Thanks for all the ideas and encouragement folks, gives me lots to experiment with
Pat, The height of the inside back of my firebox is around 9 or 10 inches. I finally got those temperature figures for the firebox / 'bake chamber' for you:
The stove was lit at 10am this morning with a full load (Firebox is 15.5" deep at the moment). At 2pm the Firebox/Bakeoven: was 420*C Cooktop: 172*C Stovepipe: 35*C Sides of stove 120*C/31*C 5pm the Firebox/Bakeoven: was 222*C Cooktop: 92*C Stovepipe: 32*C Sides of stove 90*C/31*C 6pm the Firebox/Bakeoven: was 181*C Cooktop: 72*C Stovepipe: 29*C Sides of stove 68*C/31*C 8pm the Firebox/Bakeoven: was 138*C Cooktop: 58*C Stovepipe: 25*C Sides of Stove 50*C/31*C
The Firebox temp was measured in the middle left side wall. The Stovepipe temp was measured just below the damper. Cooktop was measured at the hottest area above the throat. The outsides of the stove were measured at the hottest and coolest areas I could find). Hope that covers what you were looking for.
I've never actually been sure what a trip wire refers to in a stove, I'm guessing it's something that sticks out and creates turbulence in the flow? I've looked for a picture of one on here before but couldn't find anything clear.
Edit: Note* The stove pipe temps above were inaccurate because of the emissivity of the stainless steel stove pipe.
And the chamber size is just fine for the big roasting pan.
Thanks you so very much for sharing your works
Man, i am all giddy with enthusiasm because i recon you have manifested an evolutionary quantum leap in the hybridization of masonry/rocket fire chambers. The anecdotal information and basic temperature readings you shared in earlier posts indicated that this is a very good design. Simple. Compact. Steeped in a long history of masonry heating.
And now, with the results you are getting from optimizing secondary air feed... An aesthetically pleasant 4+ hour burn that increases overall efficiency... This is huge! And funny to boot that a leaky door top was one of the key ingredients to the discovery...
The trip wire idea comes from Peter Van Den Berg's empirical observations as he experimented in optimizing j-feed systems. He also led the evolution of the back sweep and of course, P-channel. You can view much of the history as tracked in 'small scale developments' And get a good visual of how they work together at www.dragonheaters.com
It could be that your existing set up is already offering just the right turbulence at the elbow. But chances are there could be ways to enhance it somewhat. How best to inject the air is a question in amidst all that.
I've no doubt now that this fire-chamber is to be at the heart of my next few builds (at least). I don't have a testo (yet) but i will give some thought to how i can experiment with the turbulence/mixing variables in a way that sheds clear results. Laying up trip wires with bits of finish plaster might be done and un/redone with relative ease... we shall see.
One modification to the layup i am considering is to 1/4" to 1/2" of ceramic fibre around the sides and back with an inch or so of cob plaster over it. This is to help buffer the expansion and contraction, concentrate more heat in the burn chamber/riser, and begin insulating from nearby combustibles. And, if we can cajole Satamax into agreeing that the riser is insulated... it could officially be called a ROCKET!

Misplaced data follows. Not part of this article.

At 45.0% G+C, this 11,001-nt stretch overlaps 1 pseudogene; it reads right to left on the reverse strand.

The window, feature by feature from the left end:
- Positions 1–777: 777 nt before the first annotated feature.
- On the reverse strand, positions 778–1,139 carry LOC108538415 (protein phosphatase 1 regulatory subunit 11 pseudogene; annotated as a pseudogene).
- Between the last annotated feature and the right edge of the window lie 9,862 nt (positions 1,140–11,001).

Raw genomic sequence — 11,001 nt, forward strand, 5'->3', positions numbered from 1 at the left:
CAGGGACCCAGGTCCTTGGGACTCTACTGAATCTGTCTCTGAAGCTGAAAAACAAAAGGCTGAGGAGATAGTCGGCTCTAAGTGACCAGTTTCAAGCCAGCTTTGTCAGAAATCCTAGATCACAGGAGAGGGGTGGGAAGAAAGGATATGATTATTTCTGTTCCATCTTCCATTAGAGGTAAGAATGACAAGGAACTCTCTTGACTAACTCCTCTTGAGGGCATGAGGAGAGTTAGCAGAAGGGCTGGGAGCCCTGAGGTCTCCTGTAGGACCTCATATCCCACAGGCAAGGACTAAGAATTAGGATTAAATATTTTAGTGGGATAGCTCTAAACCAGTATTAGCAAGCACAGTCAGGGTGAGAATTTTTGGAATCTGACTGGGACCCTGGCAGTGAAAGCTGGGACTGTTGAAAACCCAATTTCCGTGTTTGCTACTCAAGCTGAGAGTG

One question for you. Can you lead me towards any information on the history of the design? I am presently drafting up plans for our local code officials to review, so tracking the records of this sloping firebox might (understandably) enhance their willingness to trust this technique.
After a lot of thought I realized that my stove with it's deep dead-end firebox, (with both the air inlet and exhaust at the front,) is perfectly suited to wood gasifing and so shouldn't actually need the Walker port. (The PB Batchbox rocket has the primary air inlet at the front and exhaust port at the back, which creates a cross flow that isn't ideally suited to gasifying. By filling the primary air port with the metal tube of the Walker port, it's creating that super hot dead-end, heating the air in the tube and feeding it into the fire at the right spot to mix with the wood gasses and burn them.)
Vortex, I feel that the rocket stove's cross flow design would be better at gasifying than a stove with the intake and throat on the same side(such as yours). The incoming air would have more opportunity to combine with hydrocarbons to keep the temps up.
It's excellent that your stove is running so well in gas-mode. I would think that you end up with char at the far end of your stove. Is this correct?
Pat, If we can identify the principles of what's going on then I'm sure it can be improved upon.
My stove design was mostly out of my head. I built metal box woodstoves from all sorts of junk for many years before I started on this, and it was a combination of my experiences from that and what I'd read in a few masonry stove books.
The area above the throat is insulated now, a few years ago I mixed up a bucket of fireclay and pearlite and filled in all around the edges to make it into a nice insulated tubular curve below the cooktop, instead of the angular firebrick box that it was before.
Thanks for the links Eric, I see now in this picture that it is what I was thinking.
Hi Terry, I think the stove in this mode is working like a Camping Wood Gasifier Stove. The stove in that video when it's burning properly is the closest I've found to what the fire in mine looks like. My stove has a small amount of heated air coming into the burn chamber through the grate and from a few of the joints between the firebricks, which I think are acting like the bottom holes in the video. I see the small tell-tale jets of white flame when it's at it's hottest. And the air being drawn in all around between the hot metal door and frame is behaving like the top jets of the stove in the video.
I'd expect my stove to be full of char at the end of the burn like this but it's not, there's no soot, no charcoal, just fine white ash. This is it a few minutes ago, from this mornings burn. (The bricks stacked in the back are part of my experiments with different depths of firebox)
Regarding clean burn in slow gassification mode - maybe the airstream elbow at the back of the fire box scurries up some extra turbulence. Particularly later in the burn.